It’s becoming a scene all too familiar, the public anger at the ruling elites, the repeated calls for mass protests, the flashpoints of demonstrations erupting in Cairo’s Tahrir Square, almost as if the 2011 revolution is incomplete.
At present, Cairo is under a heavy lockdown with authorities and plainclothes security men stationed around the streets stopping young men to interrogate them, for on the spot identification checks and to look through their phones for “political” material.
This came after thousands of people took to the streets in rallies since 20 September demanding President Abdel Fattah Al-Sisi leave office.
In response, security forces dispersed the protests and arrested thousands of people.
Activists say more than 2,600 people have been arrested in connection with the protests over the last three weeks, human rights lawyers, academics, politicians and children as young as 11, in a country which has relied on widespread abuse including torture, according to Human Rights Watch.
Despite state media attempting to down play the demonstrations, videos posted on social media spread across the country forced the government to confront them.
Al-Sisi, of course, suggested the opposition Muslim Brotherhood – which he outlawed – was behind the recent anti-government protests.
However, there is an obvious absent link to the Muslim Brotherhood, as the protests appeared to be in response to the economic failures and alleged government graft, triggered by a series of Facebook videos released by the self-exiled contractor Mohamed Ali.
After working with the Egyptian military, he accused the government of high-level corruption, including wasting public money on building luxury properties at a time of austerity.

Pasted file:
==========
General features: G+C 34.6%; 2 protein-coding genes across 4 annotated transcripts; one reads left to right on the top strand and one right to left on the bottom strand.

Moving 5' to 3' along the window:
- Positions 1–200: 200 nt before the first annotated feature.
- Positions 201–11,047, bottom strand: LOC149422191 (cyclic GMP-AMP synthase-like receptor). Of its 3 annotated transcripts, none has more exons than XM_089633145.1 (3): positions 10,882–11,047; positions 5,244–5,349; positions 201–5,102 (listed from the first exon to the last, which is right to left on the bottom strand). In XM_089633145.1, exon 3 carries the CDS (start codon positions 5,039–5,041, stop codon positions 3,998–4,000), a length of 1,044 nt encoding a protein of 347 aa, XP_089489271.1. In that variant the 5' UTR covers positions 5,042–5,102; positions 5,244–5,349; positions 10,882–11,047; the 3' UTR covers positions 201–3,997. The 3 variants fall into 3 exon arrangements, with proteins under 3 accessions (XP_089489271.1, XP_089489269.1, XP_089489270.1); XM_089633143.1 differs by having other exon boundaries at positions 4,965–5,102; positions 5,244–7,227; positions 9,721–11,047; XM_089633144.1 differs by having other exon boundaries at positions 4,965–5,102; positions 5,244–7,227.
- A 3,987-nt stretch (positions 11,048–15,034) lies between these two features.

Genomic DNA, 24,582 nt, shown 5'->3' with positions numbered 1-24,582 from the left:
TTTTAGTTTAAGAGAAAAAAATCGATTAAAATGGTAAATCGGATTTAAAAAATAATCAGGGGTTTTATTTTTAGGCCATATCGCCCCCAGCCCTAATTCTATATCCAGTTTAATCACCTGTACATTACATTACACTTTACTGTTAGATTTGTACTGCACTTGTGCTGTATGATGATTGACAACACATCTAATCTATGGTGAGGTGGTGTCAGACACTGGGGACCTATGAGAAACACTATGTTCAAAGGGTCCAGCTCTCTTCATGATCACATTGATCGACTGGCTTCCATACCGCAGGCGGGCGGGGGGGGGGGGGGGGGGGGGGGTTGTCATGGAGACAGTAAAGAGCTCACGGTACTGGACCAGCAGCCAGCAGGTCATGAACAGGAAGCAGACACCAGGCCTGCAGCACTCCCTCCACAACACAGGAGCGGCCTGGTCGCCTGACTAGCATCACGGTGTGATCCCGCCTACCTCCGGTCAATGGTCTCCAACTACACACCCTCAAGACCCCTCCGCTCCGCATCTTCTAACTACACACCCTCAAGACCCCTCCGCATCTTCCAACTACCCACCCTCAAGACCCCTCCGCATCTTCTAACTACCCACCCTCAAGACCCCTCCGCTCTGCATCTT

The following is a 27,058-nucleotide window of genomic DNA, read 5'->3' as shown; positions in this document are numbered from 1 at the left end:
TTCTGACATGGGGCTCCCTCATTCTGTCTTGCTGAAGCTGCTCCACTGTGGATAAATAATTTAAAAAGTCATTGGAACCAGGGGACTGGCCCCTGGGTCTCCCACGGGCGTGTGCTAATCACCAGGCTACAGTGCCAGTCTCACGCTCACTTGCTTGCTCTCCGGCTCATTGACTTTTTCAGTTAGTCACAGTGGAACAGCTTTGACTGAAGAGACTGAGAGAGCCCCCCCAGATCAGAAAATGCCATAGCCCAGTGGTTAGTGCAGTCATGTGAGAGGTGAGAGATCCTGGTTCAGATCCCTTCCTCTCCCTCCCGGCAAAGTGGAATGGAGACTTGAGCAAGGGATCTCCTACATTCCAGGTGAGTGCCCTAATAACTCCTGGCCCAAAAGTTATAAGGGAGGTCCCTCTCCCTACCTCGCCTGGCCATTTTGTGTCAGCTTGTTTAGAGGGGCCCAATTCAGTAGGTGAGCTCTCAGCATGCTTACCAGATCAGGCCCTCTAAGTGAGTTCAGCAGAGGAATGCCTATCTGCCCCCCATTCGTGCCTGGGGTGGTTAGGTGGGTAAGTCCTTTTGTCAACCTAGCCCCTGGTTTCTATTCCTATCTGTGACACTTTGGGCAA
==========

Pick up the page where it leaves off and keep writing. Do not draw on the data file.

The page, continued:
The president dismissed the allegations as “lies and slander”.
Observers stressed that increasing economic hardship due to inflation and a high rate of poverty has been a driving force for the recent surge of demonstrations.
A 36-year-old Cairo-based teacher, who wished to remain anonymous fearing the government’s reprisal, told MEMO: “Unfortunately, things are becoming worse on many levels and a lot of people are frustrated. The cost of living is getting higher and higher and there’s many people who can’t afford a decent life.”
She explained how they are now required to spend a lot more money on taxes, gas and electricity while the salaries people earn are small in comparison; and unemployment is rising.
Young people are finding it difficult to get married because they are unable to afford the necessities of family life, she added.
There are so many single girls nowadays, which was never the case in the past. Being able to afford a flat so they can get married and start a family is almost impossible and this results in more social problems, but no one is paying attention to these troubles.